The successful landing marks India’s emergence as a space power. It makes India the fourth country after the US, the former Soviet Union, and China to achieve the feat and the first to land near the moon’s south pole.
India on Wednesday became the first country to land a spacecraft near the moon’s south pole. “India is on the moon,” S. Somanath, chief of the Indian Space Research Organisation (ISRO) said as the Chandrayaan-3’s Vikram lander made a “soft landing” on the lunar surface.
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“This is a victory cry of new India,” said Prime Minister Narendra Modi, who watched the final moment before touchdown from Johannesburg where he is attending the BRICS summit. Modi hoped mission success would spur investment in private space launches and related satellite-based businesses.
Joy as spacecraft touch down
The successful landing comes just days after Russia’s Luna-25 spacecraft crashed into the moon after losing control. India’s previous attempt to land on the moon failed in 2019, but on Wednesday, scientists and officials clapped at the country’s cheered and hugged each other as the spacecraft landed.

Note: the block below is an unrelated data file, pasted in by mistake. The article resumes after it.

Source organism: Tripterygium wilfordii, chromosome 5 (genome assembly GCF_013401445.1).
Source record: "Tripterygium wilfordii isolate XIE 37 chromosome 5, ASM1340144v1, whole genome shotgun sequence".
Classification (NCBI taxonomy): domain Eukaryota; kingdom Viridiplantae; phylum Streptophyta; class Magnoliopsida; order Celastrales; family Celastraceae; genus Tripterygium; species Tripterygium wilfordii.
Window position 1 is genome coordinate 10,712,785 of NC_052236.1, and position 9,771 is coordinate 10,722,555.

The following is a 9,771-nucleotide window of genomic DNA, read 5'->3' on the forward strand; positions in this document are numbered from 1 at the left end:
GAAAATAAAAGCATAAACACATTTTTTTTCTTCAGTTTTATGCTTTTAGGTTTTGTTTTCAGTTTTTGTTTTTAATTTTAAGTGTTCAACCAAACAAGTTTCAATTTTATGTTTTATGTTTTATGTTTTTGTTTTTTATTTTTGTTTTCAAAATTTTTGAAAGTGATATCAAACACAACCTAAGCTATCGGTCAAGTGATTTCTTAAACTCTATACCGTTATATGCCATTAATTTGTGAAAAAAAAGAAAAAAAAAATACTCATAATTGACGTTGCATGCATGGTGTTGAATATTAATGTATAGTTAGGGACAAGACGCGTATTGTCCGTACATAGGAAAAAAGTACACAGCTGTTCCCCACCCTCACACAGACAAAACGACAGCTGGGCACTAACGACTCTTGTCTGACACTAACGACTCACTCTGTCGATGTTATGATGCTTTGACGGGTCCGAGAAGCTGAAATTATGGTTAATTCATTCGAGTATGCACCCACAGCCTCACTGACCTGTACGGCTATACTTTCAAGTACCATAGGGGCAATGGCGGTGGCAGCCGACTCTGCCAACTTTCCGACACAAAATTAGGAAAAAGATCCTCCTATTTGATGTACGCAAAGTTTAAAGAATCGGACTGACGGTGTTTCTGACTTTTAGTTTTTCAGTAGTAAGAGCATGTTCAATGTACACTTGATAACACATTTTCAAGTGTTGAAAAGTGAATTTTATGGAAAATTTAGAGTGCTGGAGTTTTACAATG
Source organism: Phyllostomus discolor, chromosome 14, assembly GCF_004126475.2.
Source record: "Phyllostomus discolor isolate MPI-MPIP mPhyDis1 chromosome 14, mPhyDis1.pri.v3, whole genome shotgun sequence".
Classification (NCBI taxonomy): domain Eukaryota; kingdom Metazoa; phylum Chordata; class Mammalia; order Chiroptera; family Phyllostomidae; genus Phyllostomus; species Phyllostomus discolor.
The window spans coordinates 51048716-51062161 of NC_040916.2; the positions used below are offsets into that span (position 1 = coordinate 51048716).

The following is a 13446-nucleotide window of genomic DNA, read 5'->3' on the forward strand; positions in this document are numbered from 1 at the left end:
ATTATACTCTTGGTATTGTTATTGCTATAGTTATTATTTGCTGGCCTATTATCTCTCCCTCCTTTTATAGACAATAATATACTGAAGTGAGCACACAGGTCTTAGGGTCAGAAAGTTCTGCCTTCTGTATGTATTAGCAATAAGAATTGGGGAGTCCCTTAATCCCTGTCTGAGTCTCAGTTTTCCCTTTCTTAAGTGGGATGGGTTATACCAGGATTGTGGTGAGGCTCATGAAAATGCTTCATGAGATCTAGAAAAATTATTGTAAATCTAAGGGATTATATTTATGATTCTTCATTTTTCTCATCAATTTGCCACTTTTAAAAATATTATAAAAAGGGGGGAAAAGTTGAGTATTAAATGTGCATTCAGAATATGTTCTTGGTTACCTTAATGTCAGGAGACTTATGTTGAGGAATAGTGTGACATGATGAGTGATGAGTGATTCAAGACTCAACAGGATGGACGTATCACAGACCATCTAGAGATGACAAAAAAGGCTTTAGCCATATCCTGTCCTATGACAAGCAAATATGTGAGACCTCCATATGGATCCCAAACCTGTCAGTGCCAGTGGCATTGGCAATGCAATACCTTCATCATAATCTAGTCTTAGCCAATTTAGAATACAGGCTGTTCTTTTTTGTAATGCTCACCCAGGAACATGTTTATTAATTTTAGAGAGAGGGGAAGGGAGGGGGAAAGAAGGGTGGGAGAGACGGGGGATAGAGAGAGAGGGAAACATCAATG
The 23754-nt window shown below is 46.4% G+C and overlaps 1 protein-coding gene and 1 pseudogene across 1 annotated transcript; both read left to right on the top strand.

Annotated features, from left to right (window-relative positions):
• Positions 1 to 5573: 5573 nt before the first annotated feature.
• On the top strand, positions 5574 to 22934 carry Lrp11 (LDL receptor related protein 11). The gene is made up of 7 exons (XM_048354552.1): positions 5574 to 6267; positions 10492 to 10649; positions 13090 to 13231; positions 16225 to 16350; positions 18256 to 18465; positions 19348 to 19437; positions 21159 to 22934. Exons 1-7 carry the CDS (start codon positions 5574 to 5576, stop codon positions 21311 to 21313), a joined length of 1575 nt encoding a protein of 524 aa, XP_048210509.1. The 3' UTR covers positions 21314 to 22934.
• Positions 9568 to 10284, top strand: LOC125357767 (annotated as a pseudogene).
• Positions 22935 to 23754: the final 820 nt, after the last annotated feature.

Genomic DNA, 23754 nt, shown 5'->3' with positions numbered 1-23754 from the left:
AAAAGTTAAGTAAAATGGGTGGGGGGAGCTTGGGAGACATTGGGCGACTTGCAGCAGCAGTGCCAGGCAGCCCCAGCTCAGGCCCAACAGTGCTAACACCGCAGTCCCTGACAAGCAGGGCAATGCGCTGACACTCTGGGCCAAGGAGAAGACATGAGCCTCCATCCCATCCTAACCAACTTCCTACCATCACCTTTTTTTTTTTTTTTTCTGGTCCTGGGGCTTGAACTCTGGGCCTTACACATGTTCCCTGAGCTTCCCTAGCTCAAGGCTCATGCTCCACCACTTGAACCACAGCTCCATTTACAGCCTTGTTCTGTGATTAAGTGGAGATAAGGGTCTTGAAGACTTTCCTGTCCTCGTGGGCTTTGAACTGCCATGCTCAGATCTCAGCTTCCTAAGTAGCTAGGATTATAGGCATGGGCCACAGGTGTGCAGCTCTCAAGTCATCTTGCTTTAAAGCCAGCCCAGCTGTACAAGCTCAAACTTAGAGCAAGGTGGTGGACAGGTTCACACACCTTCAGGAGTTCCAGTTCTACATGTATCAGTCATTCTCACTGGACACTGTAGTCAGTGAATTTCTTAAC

The mission was launched nearly six weeks ago, and people across India were glued to television screens and said prayers as the spacecraft approached the surface.
The south pole of the moon has potential as a source of oxygen, fuel, and water for future missions and a moon colony. Chandrayaan-3 is expected to explore it for two weeks, running a series of experiments to determine the mineral composition of the lunar surface.
Several countries, including the United States, China, Israel and Japan, aim to set up a base on the moon. Only the United States, China and the former Soviet Union have previously achieved a controlled landing on the lunar surface.
Other space agencies took note
The European Space Agency (ESA) director general Josef Aschbacher was among the first to congratulate India’s ISRO. “What a way to demonstrate new technologies AND achieve India’s first soft landing on another celestial body. Well done, I am thoroughly impressed,” he wrote on X, formerly Twitter.
Senator Bill Nelson, National Aeronautics and Space Administration (NASA) administrator, also congratulated India. “We’re glad to be your partner on this mission!” he wrote on social media. NASA and ESA provided tracking support to the Chandrayaan-3 mission.